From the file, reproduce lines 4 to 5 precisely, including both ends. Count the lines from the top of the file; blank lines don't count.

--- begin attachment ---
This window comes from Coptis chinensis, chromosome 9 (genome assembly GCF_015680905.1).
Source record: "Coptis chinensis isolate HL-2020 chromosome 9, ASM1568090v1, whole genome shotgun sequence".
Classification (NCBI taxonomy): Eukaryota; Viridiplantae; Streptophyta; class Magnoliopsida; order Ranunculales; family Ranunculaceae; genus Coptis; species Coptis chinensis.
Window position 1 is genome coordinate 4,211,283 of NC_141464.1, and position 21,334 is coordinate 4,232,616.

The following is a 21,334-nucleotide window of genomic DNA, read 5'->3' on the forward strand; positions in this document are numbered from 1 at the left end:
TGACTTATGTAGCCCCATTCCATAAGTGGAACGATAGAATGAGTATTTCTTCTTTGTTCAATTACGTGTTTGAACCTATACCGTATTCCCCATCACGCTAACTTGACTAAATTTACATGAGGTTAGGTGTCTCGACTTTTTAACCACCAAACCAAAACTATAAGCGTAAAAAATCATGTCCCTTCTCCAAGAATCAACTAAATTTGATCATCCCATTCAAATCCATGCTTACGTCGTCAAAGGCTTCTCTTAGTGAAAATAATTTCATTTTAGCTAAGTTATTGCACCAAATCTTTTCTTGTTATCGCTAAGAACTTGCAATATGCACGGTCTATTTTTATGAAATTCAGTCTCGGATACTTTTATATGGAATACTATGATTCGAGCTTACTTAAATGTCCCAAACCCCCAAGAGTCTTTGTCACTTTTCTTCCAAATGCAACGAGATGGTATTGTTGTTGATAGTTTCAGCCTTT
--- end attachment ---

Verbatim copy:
Window position 1 is genome coordinate 4,211,283 of NC_141464.1, and position 21,334 is coordinate 4,232,616.

The following is a 21,334-nucleotide window of genomic DNA, read 5'->3' on the forward strand; positions in this document are numbered from 1 at the left end: